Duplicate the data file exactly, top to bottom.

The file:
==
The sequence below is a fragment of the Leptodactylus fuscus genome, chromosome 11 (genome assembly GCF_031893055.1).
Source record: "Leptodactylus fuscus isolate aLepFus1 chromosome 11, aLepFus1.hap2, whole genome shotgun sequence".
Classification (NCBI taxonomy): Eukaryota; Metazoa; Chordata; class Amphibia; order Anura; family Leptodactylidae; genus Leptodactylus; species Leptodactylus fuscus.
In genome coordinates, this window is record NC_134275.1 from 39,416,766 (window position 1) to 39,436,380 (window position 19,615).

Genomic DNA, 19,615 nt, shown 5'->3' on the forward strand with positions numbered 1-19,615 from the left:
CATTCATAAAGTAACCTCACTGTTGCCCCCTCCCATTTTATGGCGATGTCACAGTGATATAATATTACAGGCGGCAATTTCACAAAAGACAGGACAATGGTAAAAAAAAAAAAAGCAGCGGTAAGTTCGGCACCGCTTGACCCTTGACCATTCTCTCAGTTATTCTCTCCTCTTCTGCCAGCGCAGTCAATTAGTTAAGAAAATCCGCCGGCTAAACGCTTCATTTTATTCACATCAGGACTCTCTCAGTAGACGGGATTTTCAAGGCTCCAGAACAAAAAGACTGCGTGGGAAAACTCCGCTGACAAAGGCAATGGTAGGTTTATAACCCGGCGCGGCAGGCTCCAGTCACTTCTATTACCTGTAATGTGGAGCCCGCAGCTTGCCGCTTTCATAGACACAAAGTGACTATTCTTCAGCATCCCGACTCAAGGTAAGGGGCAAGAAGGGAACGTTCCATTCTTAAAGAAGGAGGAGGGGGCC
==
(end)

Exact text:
The sequence below is a fragment of the Leptodactylus fuscus genome, chromosome 11 (genome assembly GCF_031893055.1).
Source record: "Leptodactylus fuscus isolate aLepFus1 chromosome 11, aLepFus1.hap2, whole genome shotgun sequence".
Classification (NCBI taxonomy): Eukaryota; Metazoa; Chordata; class Amphibia; order Anura; family Leptodactylidae; genus Leptodactylus; species Leptodactylus fuscus.
In genome coordinates, this window is record NC_134275.1 from 39,416,766 (window position 1) to 39,436,380 (window position 19,615).

Genomic DNA, 19,615 nt, shown 5'->3' on the forward strand with positions numbered 1-19,615 from the left:
CATTCATAAAGTAACCTCACTGTTGCCCCCTCCCATTTTATGGCGATGTCACAGTGATATAATATTACAGGCGGCAATTTCACAAAAGACAGGACAATGGTAAAAAAAAAAAAAGCAGCGGTAAGTTCGGCACCGCTTGACCCTTGACCATTCTCTCAGTTATTCTCTCCTCTTCTGCCAGCGCAGTCAATTAGTTAAGAAAATCCGCCGGCTAAACGCTTCATTTTATTCACATCAGGACTCTCTCAGTAGACGGGATTTTCAAGGCTCCAGAACAAAAAGACTGCGTGGGAAAACTCCGCTGACAAAGGCAATGGTAGGTTTATAACCCGGCGCGGCAGGCTCCAGTCACTTCTATTACCTGTAATGTGGAGCCCGCAGCTTGCCGCTTTCATAGACACAAAGTGACTATTCTTCAGCATCCCGACTCAAGGTAAGGGGCAAGAAGGGAACGTTCCATTCTTAAAGAAGGAGGAGGGGGCC